Westporter Dr. Scott Gottlieb has written the most important book of the year—or decade. In Uncontrolled Spread, the former FDA commissioner (2017–19) outlines in meticulous detail where our nation went wrong with this pandemic, why, and how we can avoid being caught off guard again. Gottlieb’s tome cuts out the political noise, providing a clear-headed insider’s perspective on a pandemic that left us stumbling around in the dark, grasping for a light switch. Uncontrolled Spread flips that switch. Even if some of what is illuminated is scary, it’s a relief, and readers will understand why Fortune magazine included Gottlieb in its “World’s Fifty Greatest Leaders.” Here’s our conversation with him.
Before Covid-19, what should the U.S. have been doing to prepare for a pandemic of this kind?
“We had sort of a monocular focus on preparing for a pandemic involving a novel strain of flu, particularly bird flu. Even for that, our preparations were inadequate, and only preparing for a flu left us even more vulnerable because this coronavirus behaved very differently than influenza. I had been a part of that planning in the Bush and Trump administrations. For example, we were not worried about diagnostic testing. In a flu pandemic, a diagnostic test isn’t a critical feature. One, flu has a very short incubation period so you’re not going to get people diagnosed before they go on to treat the infection. Two, most people aren’t contagious until they are symptomatic. Three, the diagnostic test for flu inside every doctor’s office would be sufficient. So we never thought about the need to scale deployment of a test. We also operated on an old notion of keeping a ‘warm base’ of preparedness. We should stockpile certain things and have manufacturing capacity we can scale up. But we found in this pandemic that if you merely keep a base warm, it’s not there when you need it. The best metaphor for this was the emergent facility charged with manufacturing the J&J vaccine. It was undercapitalized. It didn’t have the properly trained staff. It was kept warm but wasn’t hot and operational when we needed it.”
Once Covid-19 became a known virus, how was our government’s response lacking or misguided?
“The first critical mistake was not scaling deployment of a diagnostic test and relying on the CDC to develop and roll it out. Even if the CDC hadn’t contaminated its own lab and botched the rollout, we still wouldn’t have had enough testing capacity to keep up with a fast-moving epidemic. We needed to engage the private sector in developing tests on a mass scale. In retrospect, it seems hard to see how we didn’t realize this was going to move quickly. Once we got behind the curve, there was no way to catch up. The Chinese locking down the Hubei province and destroying their economy to get control of the virus should have been a good indication to us that this was not a garden-variety virus. The U.S. didn’t show real concern until March, and by then the virus was everywhere. My first phone call to the White House was the weekend of Martin Luther King Day in January. I had been tracking this since late December, but I became alarmed and made that call when the number of reported cases in Wuhan jumped from 50 to 200. Clearly, the Chinese government had been withholding data. All 200 cases were people critically ill with pneumonia. It’s very unusual for a respiratory disease to only present with severe pneumonia, so that suggested there were hundreds, maybe thousands, who had been infected.”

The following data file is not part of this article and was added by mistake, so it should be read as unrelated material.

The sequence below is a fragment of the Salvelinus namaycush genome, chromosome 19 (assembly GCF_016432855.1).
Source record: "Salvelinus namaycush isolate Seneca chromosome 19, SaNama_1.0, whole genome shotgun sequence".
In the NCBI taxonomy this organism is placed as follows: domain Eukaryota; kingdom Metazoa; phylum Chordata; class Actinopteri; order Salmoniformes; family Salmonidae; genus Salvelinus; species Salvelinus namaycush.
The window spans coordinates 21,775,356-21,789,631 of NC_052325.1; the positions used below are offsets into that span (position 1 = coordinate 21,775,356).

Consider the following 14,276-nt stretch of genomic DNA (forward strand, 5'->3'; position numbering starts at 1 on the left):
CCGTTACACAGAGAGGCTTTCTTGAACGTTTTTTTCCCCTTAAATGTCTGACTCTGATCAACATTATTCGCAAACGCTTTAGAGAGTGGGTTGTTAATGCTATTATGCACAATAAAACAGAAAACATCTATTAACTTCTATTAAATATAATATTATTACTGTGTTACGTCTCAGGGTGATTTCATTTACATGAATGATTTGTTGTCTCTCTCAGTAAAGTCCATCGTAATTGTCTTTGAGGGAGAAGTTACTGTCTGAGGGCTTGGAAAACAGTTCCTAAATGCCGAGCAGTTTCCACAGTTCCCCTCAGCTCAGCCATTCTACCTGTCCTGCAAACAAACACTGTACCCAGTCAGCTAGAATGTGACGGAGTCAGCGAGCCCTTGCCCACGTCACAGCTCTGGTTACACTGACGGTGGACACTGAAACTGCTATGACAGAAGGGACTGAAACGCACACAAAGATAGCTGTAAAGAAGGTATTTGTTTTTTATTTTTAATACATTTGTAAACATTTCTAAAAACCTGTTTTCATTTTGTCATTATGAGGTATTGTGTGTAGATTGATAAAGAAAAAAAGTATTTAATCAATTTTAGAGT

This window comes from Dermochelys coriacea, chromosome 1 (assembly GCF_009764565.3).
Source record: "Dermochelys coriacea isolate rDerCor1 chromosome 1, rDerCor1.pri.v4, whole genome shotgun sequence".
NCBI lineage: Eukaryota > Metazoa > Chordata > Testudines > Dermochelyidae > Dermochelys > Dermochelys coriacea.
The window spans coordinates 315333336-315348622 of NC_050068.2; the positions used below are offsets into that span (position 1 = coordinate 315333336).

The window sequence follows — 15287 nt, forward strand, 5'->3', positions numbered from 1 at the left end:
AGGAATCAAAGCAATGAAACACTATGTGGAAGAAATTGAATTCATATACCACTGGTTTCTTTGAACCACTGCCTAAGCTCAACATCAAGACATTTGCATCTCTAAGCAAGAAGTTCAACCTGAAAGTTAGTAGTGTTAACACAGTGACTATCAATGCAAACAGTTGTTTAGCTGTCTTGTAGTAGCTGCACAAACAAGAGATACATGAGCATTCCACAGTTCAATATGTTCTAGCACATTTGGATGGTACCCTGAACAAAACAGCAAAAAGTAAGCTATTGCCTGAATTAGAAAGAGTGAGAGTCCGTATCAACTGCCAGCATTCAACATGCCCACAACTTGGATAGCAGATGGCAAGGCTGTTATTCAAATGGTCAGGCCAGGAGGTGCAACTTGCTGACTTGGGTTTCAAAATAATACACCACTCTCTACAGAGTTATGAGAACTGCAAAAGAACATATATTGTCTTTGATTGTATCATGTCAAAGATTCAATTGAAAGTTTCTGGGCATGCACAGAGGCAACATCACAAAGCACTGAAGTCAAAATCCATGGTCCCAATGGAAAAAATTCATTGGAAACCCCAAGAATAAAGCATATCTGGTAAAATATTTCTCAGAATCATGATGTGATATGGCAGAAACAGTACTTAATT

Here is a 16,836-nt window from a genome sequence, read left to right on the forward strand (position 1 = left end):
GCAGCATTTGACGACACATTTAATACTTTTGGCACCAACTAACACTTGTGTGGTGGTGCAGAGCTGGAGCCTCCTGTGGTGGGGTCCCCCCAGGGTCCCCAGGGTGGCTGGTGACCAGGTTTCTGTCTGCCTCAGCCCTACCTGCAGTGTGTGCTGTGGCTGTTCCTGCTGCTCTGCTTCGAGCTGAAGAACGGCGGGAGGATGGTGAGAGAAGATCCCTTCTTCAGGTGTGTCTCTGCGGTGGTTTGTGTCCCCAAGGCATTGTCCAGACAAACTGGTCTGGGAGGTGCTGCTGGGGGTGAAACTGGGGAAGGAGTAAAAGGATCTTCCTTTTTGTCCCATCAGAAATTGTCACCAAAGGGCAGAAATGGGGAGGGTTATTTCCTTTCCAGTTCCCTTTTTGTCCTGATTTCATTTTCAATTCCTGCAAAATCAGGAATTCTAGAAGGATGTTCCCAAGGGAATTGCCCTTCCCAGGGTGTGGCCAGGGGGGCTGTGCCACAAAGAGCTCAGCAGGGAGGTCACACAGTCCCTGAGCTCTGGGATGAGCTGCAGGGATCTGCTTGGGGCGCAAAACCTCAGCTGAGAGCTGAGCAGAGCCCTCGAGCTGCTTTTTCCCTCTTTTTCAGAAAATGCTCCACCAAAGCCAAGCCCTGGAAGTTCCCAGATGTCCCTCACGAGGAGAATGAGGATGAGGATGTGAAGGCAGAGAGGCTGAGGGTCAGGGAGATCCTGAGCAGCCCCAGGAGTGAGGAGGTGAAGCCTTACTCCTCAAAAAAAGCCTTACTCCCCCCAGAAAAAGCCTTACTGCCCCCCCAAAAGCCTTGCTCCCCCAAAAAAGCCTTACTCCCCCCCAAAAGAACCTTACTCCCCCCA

What should we be doing now to help snuff out this pandemic?
“If Delta remains the dominant variant, then in early 2022 we should be getting past the pandemic phase of this virus. It’s going to feel unsatisfying because we’ve gone through this tremendous ordeal and there’s not going to be a mission-accomplished moment. Prevalence will start to decline after this Delta wave runs its course. In spring/summer, this will largely dissipate, and we will have to deal with it next fall but in a much different way. With a largely immunized population, effective oral therapeutics, antibody-based drugs and widely accessible diagnostic tests, we have a much different toolbox and can turn this virus into a manageable risk. The big unknown is whether the new strain first identified by South African scientists, the Omicron variant, is going to become a global risk and displace Delta as the predominant strain. If it does, and if it’s able to pierce the immunity we’ve acquired through infection from the Delta strain, it could mean that prevalence remains high through the spring, and we are dealing with another wave of this virus, perhaps not as steep as the Delta wave, but persistent. The other unknown is how virulent the new Omicron strain is and whether it causes the same severity of symptoms.”
What is your advice to parents who are hesitant about vaccinating their kids?
“Look, this is still a serious infection in kids. We’ve seen 8,300 five- to eleven-year-olds hospitalized with Covid. We’ve seen 150 kids in that age group die from Covid. Over 700 under eighteen have died. There are a lot of childhood diseases we immunize for that are less severe and we don’t even question them. Covid was the eighth-leading cause of death among children in 2020.”
And for adults?
“We’ve done a good job vaccinating adults: 81 percent are vaccinated. That’s very high. We might get close to 90 percent but not much above that. I wish we would, but many who have chosen not to probably had Covid and have some immunity.”
Who should be getting boosters and any input on the brands?